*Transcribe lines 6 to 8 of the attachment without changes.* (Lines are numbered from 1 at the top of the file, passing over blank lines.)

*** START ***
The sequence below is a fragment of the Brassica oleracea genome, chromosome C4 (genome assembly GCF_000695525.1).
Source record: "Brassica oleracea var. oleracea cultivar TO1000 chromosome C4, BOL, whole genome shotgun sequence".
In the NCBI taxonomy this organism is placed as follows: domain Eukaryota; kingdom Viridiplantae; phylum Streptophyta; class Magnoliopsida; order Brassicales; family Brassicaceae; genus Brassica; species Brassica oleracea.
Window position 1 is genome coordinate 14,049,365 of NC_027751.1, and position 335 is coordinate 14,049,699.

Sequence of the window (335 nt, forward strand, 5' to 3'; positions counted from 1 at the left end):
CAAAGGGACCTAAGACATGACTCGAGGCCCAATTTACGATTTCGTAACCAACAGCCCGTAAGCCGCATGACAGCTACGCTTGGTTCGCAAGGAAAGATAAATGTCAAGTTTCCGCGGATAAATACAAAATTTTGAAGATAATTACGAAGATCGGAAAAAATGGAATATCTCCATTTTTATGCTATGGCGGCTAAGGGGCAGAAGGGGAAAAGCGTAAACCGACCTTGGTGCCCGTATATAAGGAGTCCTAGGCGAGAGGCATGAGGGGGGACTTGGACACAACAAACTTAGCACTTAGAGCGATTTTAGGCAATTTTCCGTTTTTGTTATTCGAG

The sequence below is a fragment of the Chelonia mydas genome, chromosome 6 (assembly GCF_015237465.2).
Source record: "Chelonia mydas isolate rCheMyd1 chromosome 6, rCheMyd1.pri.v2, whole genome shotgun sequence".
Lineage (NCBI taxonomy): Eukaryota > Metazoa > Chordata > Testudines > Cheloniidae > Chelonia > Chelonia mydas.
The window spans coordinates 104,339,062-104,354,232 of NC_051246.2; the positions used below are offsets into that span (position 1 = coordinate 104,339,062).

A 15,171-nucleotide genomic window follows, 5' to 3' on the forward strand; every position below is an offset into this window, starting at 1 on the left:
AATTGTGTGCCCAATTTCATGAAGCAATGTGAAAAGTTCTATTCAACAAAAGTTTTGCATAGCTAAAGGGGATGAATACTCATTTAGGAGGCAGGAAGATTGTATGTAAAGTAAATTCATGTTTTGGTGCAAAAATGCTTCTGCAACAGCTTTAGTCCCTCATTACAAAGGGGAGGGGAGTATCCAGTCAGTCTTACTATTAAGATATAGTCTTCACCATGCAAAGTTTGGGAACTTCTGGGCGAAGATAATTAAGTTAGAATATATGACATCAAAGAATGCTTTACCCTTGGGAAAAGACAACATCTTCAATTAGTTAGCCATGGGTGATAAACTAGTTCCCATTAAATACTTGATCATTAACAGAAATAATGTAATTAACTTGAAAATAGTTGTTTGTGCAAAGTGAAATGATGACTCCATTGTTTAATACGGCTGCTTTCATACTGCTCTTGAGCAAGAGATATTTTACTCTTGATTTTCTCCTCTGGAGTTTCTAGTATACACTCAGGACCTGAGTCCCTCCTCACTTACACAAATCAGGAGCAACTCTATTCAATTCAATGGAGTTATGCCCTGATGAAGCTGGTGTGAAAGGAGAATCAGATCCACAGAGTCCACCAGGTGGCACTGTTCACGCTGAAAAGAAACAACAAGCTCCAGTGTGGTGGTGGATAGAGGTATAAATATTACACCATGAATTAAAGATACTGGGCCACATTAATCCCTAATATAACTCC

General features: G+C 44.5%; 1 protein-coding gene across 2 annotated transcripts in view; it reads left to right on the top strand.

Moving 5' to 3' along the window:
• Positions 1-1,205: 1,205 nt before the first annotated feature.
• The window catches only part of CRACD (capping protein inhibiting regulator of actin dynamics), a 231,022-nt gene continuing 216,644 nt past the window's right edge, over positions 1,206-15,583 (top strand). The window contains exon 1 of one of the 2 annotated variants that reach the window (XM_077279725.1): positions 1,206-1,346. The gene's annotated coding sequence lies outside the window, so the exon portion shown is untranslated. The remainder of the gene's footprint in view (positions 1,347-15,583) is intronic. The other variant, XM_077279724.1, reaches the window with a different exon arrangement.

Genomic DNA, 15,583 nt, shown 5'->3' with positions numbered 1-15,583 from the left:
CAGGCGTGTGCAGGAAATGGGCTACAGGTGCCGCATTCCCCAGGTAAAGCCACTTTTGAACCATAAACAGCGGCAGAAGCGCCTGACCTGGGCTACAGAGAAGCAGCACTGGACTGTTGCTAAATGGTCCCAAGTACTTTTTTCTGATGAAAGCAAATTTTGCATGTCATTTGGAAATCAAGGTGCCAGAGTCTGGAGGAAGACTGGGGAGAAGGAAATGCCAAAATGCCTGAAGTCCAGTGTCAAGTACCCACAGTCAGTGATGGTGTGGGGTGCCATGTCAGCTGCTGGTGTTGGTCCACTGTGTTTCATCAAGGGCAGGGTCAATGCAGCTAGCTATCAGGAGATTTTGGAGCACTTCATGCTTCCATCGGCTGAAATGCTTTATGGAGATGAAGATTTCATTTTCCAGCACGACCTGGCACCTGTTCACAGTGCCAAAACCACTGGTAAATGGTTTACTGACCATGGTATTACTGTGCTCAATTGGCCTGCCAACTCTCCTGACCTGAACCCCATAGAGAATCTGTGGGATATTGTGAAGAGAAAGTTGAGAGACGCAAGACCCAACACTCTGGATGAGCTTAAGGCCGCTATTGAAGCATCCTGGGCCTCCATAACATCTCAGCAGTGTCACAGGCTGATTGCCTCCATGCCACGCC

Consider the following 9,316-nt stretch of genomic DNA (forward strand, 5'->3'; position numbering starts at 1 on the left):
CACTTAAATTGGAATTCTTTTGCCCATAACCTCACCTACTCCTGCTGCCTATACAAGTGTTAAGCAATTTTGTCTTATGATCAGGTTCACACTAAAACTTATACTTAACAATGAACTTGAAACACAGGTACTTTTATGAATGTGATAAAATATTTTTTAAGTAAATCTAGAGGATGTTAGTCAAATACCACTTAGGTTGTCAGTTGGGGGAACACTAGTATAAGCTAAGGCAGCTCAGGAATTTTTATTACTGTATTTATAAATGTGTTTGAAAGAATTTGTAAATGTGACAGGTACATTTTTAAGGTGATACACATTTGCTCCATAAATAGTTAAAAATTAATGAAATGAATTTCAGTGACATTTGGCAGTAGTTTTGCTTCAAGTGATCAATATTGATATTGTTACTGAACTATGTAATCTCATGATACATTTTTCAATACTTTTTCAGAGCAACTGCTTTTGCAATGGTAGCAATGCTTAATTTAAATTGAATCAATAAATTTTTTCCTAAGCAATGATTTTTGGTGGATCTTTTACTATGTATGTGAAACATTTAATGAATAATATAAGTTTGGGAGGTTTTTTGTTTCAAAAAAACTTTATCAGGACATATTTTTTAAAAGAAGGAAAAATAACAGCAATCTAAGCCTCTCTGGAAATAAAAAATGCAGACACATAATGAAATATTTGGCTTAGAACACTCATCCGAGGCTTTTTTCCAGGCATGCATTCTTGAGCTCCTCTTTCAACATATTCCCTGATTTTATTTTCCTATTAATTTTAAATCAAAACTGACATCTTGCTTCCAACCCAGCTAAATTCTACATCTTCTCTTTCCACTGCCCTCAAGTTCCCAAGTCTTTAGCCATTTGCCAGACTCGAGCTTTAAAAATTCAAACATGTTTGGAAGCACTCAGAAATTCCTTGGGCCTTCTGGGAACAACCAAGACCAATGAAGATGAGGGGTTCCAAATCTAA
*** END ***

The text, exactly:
CAAAGGGACCTAAGACATGACTCGAGGCCCAATTTACGATTTCGTAACCAACAGCCCGTAAGCCGCATGACAGCTACGCTTGGTTCGCAAGGAAAGATAAATGTCAAGTTTCCGCGGATAAATACAAAATTTTGAAGATAATTACGAAGATCGGAAAAAATGGAATATCTCCATTTTTATGCTATGGCGGCTAAGGGGCAGAAGGGGAAAAGCGTAAACCGACCTTGGTGCCCGTATATAAGGAGTCCTAGGCGAGAGGCATGAGGGGGGACTTGGACACAACAAACTTAGCACTTAGAGCGATTTTAGGCAATTTTCCGTTTTTGTTATTCGAG

The sequence below is a fragment of the Chelonia mydas genome, chromosome 6 (assembly GCF_015237465.2).
Source record: "Chelonia mydas isolate rCheMyd1 chromosome 6, rCheMyd1.pri.v2, whole genome shotgun sequence".